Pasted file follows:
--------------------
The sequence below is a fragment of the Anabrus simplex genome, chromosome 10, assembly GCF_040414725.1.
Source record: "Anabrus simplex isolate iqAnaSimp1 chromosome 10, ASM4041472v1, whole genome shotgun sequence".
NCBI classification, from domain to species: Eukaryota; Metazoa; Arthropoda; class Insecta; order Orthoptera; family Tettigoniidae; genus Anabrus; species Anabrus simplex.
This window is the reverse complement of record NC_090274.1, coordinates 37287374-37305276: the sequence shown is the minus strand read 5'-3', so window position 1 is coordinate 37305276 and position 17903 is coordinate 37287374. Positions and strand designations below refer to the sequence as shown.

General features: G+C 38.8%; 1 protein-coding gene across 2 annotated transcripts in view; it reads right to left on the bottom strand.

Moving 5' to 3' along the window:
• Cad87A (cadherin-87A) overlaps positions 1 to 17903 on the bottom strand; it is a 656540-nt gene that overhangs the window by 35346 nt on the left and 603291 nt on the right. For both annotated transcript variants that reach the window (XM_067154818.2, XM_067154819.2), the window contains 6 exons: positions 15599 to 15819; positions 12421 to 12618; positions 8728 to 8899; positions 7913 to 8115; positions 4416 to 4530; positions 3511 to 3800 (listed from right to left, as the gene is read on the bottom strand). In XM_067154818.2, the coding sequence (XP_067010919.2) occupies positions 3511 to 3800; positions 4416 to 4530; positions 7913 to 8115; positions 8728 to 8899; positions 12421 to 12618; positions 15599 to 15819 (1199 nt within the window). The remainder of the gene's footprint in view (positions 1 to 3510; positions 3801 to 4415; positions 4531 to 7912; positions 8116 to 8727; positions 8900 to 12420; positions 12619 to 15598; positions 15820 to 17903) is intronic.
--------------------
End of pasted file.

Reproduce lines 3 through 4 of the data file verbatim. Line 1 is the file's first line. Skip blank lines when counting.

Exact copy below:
NCBI classification, from domain to species: Eukaryota; Metazoa; Arthropoda; class Insecta; order Orthoptera; family Tettigoniidae; genus Anabrus; species Anabrus simplex.
This window is the reverse complement of record NC_090274.1, coordinates 37287374-37305276: the sequence shown is the minus strand read 5'-3', so window position 1 is coordinate 37305276 and position 17903 is coordinate 37287374. Positions and strand designations below refer to the sequence as shown.